Bourbaki Panorama Luzern
Panoramic images were a form of mass media in the 19th century. Today, circular paintings can be interpreted not only as a precursor of the cinema, but also as a pioneer of state-of-the-art digital presentation forms. The Bourbaki Panorama was painted by Edouard Castres in Geneva in 1881. Castres realistically depicted the misery of war, thereby revealing his zealous commitment to peace.
Castres's panorama depicts the internment in the Val-de-Travers valley, to which the painter was an eyewitness. The French soldiers were disarmed by the Swiss Army, looked after by civilian volunteers, and provided with medical care by the Red Cross. In March 1871, after the war was over, the “Bourbakis” left neutral Switzerland and returned home. Civil society, the state, and aid organisations approached this overwhelming task as a matter of course, which laid the foundations of the humanitarian and neutral tradition that has lasted until today in Switzerland.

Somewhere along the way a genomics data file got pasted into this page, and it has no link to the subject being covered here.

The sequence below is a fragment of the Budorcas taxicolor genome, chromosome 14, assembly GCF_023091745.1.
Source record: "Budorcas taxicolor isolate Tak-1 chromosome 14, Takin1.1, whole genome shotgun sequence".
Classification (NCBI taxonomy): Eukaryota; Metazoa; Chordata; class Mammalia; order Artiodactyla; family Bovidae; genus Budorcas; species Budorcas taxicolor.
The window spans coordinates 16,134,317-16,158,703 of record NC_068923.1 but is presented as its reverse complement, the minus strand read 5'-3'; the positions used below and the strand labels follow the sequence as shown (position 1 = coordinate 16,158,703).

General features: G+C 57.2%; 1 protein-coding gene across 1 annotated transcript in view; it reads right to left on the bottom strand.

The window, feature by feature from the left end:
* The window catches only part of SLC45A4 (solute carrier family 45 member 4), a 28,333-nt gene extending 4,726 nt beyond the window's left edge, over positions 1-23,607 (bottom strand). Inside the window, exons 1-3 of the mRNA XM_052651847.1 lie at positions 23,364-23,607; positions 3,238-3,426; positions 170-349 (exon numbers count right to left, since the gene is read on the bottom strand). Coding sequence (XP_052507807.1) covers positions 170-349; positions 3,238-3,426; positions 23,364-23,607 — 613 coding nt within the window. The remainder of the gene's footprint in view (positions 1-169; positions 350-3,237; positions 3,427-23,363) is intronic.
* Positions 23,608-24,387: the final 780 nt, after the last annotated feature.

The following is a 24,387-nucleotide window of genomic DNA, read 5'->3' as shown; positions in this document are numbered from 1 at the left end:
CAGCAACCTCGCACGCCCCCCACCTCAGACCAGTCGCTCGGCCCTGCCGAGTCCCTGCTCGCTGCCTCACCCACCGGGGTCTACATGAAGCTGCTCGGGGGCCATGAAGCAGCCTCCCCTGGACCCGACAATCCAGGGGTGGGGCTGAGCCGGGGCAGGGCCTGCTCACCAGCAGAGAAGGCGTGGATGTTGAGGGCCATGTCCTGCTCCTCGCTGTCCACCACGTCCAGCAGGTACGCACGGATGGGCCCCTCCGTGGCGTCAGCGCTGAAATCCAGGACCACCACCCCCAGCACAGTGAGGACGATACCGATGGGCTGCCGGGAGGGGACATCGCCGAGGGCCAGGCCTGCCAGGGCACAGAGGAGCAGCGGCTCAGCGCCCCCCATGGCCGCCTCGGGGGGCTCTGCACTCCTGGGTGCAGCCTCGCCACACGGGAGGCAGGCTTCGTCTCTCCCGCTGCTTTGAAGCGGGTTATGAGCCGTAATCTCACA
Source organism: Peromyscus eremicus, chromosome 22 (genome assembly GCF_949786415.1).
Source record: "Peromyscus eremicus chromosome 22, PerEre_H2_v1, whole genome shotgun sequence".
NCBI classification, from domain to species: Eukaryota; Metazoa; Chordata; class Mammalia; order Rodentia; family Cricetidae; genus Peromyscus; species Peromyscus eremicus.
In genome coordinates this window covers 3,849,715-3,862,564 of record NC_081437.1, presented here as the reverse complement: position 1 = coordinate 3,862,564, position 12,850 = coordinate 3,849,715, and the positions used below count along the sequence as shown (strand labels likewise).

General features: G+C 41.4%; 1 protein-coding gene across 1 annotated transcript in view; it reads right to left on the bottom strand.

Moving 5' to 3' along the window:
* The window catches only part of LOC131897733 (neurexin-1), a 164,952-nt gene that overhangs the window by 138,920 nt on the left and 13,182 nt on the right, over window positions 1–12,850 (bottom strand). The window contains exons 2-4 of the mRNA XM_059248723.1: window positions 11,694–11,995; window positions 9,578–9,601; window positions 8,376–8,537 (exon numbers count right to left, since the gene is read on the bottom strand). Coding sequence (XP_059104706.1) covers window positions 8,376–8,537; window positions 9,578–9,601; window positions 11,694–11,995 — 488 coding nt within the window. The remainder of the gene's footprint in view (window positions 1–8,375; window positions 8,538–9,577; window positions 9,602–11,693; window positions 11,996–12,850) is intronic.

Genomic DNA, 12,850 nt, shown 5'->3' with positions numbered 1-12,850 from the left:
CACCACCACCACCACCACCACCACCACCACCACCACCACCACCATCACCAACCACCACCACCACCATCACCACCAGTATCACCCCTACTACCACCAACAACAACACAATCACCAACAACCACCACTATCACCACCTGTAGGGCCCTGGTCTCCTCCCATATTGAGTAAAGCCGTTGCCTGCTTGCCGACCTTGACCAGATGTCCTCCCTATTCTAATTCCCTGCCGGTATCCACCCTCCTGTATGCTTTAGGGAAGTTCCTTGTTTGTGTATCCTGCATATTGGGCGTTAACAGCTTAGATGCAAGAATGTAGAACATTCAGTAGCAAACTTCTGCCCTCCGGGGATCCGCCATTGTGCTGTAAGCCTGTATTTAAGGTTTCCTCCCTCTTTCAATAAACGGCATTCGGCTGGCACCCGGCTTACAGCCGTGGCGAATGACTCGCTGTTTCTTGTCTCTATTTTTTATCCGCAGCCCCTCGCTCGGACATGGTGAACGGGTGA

This museum greets you in the following languages: D/F/I/E
All guided tours are offered in de/fr/en/it. As in a hidden-object picture, numerous individual fates are depicted in the enormous painting. The award-winning “My Bourbaki Panorama” app allows visitors to immerse themselves in the history and everyday life of these “little people”.
Thematic cultural asset
Location of the museumLöwenplatz 11
Location/directionsam Löwenplatz, in der Nähe des Löwendenkmals
OpenApr.-Okt.: Mo-So 9:-18
Nov.-Mär.: Mo-So 10-17
AdmissionErwachsene: CHF 12.-
Studierende/Rentner/Militär: CHF 10.-
Kinder (6 -16 Jahre): CHF 7.-
ContactBourbaki Panorama Luzern
Löwenplatz 11 Postfach
041 412 30 30 Telephone (Museum)
041 412 30 31 Fax
Member of the Swiss Museums Association.
Very children and family-friendly
Completely wheelchair accessible